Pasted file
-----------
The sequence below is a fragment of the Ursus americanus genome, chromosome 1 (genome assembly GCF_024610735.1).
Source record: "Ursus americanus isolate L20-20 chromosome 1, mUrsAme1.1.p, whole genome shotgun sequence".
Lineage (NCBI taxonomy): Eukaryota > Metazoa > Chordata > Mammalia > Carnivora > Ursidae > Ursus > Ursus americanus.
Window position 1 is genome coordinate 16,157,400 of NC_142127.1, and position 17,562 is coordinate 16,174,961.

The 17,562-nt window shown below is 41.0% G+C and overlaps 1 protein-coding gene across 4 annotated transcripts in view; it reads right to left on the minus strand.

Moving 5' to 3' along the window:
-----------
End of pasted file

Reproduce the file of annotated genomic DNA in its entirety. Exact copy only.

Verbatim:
The sequence below is a fragment of the Ursus americanus genome, chromosome 1 (genome assembly GCF_024610735.1).
Source record: "Ursus americanus isolate L20-20 chromosome 1, mUrsAme1.1.p, whole genome shotgun sequence".
Lineage (NCBI taxonomy): Eukaryota > Metazoa > Chordata > Mammalia > Carnivora > Ursidae > Ursus > Ursus americanus.
Window position 1 is genome coordinate 16,157,400 of NC_142127.1, and position 17,562 is coordinate 16,174,961.

The 17,562-nt window shown below is 41.0% G+C and overlaps 1 protein-coding gene across 4 annotated transcripts in view; it reads right to left on the minus strand.

Moving 5' to 3' along the window: